Crespo: Reconciliation can only be done with the help of ethnic minorities. They can expose the subtle or not so subtle racism within an organization. And they must be in the middle of the destructuring and restructuring of any organization moving toward greater multiethnicity. They cannot just serve as consultants who make recommendations from the margins for those who have the real power to bring change to the organization, who are typically white.

Bowling-Dyer: There will also be whites within an organization who understand the issues and whose input will be helpful, but organizations must make sure they hear the people of color first. This is one of the first signs that an organization is truly moving toward multiethnicity—they listen to the voices of those not like themselves.

Many organizations start on this path and then give up. Why?

Lundgren: One thing that keeps predominantly white Christian organizations from continuing in this process is that when they start succeeding they take a lot of flak. For a two- or three-year period it's really intense.

It comes from all sides. The people who loved what you were say, "Why are you changing? Why is what we loved and the reason we joined this organization disappearing?" Then when the people of other ethnicities start feeling at home in the organization, they start being honest with you about what's really hard about being with you. And so the person who is trying to lead this process says, "I've made everybody who used to love us hate us, and the people I've worked hard to bring in aren't saying 'thank you'; they're telling me everything we're doing wrong."

But if you persevere, listen to both sides, bring them together and keep them talking, there is a certain strength that comes from hanging with it. Eventually people say, "Okay, the leader is really serious about this. I'll trust him or her." It's not that all the criticism goes away, but it gets to a point where you can start having some successes and everybody can celebrate.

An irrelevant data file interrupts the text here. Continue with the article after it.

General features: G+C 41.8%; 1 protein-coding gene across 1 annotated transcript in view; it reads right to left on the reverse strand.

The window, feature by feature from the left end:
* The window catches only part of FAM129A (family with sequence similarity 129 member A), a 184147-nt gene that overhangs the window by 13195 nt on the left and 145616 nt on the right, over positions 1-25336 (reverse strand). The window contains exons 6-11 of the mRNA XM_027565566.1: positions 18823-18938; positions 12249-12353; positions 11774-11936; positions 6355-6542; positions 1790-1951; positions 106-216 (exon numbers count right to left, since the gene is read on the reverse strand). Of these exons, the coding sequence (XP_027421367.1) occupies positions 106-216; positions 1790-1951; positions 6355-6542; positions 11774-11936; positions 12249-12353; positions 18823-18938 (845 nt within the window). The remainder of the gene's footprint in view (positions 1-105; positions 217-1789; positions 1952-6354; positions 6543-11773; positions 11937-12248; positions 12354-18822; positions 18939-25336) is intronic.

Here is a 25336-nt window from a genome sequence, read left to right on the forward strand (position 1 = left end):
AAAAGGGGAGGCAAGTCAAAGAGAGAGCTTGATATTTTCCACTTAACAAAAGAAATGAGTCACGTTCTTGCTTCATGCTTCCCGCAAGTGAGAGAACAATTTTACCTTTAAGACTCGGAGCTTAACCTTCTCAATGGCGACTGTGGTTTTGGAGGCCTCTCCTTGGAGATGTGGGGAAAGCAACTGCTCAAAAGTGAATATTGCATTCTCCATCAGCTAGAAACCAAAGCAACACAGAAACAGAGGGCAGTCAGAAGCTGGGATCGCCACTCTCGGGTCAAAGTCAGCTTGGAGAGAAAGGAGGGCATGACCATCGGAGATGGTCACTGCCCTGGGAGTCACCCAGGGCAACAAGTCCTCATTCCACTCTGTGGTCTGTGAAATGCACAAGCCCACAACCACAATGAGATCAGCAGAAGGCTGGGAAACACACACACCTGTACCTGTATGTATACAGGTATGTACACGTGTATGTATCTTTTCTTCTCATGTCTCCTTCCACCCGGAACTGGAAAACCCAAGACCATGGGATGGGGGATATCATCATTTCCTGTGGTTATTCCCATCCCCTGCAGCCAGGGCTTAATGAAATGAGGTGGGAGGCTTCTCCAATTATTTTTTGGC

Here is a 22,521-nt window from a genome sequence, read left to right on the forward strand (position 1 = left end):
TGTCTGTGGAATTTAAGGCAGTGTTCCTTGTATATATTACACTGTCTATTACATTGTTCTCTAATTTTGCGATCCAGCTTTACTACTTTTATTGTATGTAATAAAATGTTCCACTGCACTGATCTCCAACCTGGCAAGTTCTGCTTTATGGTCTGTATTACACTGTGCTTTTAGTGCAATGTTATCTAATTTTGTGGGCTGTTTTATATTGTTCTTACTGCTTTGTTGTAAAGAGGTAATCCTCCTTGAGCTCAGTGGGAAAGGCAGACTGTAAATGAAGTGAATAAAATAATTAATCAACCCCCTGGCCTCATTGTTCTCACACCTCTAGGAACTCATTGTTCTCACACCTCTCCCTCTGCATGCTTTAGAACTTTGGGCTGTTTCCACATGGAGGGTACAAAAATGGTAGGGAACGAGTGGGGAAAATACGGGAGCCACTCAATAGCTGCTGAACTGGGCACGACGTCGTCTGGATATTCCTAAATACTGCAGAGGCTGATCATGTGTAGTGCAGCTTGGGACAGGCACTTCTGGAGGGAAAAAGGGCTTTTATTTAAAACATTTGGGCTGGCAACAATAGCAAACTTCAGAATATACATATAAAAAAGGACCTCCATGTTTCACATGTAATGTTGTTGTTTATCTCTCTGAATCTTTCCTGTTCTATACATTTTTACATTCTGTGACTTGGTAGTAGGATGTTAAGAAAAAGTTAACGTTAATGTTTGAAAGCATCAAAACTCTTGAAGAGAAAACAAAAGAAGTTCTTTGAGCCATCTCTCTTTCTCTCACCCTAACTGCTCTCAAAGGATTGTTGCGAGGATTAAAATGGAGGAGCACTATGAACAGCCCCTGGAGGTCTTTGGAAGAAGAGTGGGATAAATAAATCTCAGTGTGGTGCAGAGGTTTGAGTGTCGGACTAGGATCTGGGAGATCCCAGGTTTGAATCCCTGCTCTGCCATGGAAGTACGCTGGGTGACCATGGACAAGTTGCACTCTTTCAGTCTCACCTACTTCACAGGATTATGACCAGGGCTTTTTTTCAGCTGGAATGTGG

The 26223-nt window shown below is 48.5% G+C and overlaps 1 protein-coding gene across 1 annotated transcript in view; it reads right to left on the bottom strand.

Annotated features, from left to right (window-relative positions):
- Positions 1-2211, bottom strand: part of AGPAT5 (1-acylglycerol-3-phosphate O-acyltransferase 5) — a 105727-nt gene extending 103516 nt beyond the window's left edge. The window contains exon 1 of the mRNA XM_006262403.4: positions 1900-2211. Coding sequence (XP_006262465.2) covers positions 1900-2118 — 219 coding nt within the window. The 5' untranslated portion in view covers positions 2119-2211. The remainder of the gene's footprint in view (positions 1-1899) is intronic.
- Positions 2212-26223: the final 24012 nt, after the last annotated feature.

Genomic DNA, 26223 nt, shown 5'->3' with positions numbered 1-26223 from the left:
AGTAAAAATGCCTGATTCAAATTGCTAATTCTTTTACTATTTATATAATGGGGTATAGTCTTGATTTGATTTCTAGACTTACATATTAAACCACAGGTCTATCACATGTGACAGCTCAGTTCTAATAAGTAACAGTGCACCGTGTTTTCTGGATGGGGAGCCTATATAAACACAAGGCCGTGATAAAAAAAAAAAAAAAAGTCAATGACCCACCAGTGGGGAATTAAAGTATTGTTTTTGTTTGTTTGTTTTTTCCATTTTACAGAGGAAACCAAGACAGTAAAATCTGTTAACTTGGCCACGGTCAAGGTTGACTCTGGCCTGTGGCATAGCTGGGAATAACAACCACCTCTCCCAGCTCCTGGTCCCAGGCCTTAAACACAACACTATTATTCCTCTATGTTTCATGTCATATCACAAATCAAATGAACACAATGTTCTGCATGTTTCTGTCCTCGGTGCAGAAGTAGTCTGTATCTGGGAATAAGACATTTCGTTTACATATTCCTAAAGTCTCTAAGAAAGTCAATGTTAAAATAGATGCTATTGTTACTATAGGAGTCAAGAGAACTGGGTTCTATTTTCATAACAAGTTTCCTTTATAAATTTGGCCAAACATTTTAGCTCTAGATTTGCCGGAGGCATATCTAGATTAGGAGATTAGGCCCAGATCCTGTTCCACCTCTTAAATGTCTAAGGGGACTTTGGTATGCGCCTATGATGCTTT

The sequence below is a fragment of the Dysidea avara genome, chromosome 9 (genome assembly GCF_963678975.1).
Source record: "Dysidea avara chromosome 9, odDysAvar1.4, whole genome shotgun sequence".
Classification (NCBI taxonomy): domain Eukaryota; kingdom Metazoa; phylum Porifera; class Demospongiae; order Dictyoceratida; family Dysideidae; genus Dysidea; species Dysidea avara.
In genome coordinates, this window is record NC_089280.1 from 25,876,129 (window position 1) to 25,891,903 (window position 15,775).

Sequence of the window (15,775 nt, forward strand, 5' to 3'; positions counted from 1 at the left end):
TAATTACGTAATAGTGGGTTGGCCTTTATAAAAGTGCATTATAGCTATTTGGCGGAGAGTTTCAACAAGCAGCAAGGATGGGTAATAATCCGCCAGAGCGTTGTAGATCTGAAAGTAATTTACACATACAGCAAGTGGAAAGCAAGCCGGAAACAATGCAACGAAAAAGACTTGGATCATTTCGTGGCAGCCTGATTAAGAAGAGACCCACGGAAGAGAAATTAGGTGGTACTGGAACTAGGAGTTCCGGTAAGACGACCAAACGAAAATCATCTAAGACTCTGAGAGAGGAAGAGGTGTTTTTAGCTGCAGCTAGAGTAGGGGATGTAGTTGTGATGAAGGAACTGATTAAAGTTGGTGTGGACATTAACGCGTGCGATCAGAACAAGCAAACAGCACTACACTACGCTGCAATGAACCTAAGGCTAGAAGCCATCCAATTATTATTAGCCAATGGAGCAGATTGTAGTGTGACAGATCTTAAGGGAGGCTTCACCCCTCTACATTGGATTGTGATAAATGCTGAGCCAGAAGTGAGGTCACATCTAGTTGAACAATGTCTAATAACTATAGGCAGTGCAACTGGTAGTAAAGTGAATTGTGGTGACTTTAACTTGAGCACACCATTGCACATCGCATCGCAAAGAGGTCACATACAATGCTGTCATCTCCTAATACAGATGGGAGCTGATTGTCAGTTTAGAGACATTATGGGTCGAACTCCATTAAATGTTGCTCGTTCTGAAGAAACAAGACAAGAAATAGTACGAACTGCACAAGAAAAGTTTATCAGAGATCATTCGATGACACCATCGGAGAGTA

Bowling-Dyer: Pursuing multiethnicity requires that organizations truly risk. But they should do so and not be afraid of failure, because it is through failure, through confronting racist tendencies and prejudice then pushing and working through them, that they will come out on the other side.

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How do you know you've reached the end of the journey?

Crespo: To become a truly diverse community is a life-long process. The moment we think we have arrived is the moment we start moving backward and away from diversity. The very fabric of our diverse country means that someone, somewhere is being excluded at any given time. There are always newcomers we must embrace.

Yep: Being multiethnic is more meaningful than just being bicultural. It is also more difficult. It involves interacting with people of many different cultures. There are many expressions of Latino/Hispanic, Black/African American, and Asian American cultures, as well as many variations of white/European culture. You may be able to understand and embrace one culture that's different from your own. But embracing multiethnicity, although it is much harder, is also more reflective of the Kingdom.

Bowling-Dyer: It is a long-term discipleship process because it is not just about a change of values and policies; or just about a change of people's hearts and actions; or just about a change of the perceptions of others outside the organization. It requires changing all of these parts. Those who choose this way should be prepared for a long and arduous journey filled with arguments, misunderstandings, and painful change. The fruit of such a journey, however, can be truly incarnational evangelism that reaches new communities, broader biblical insights that propel an organization forward, and more diverse and better-equipped Christian leadership on all levels.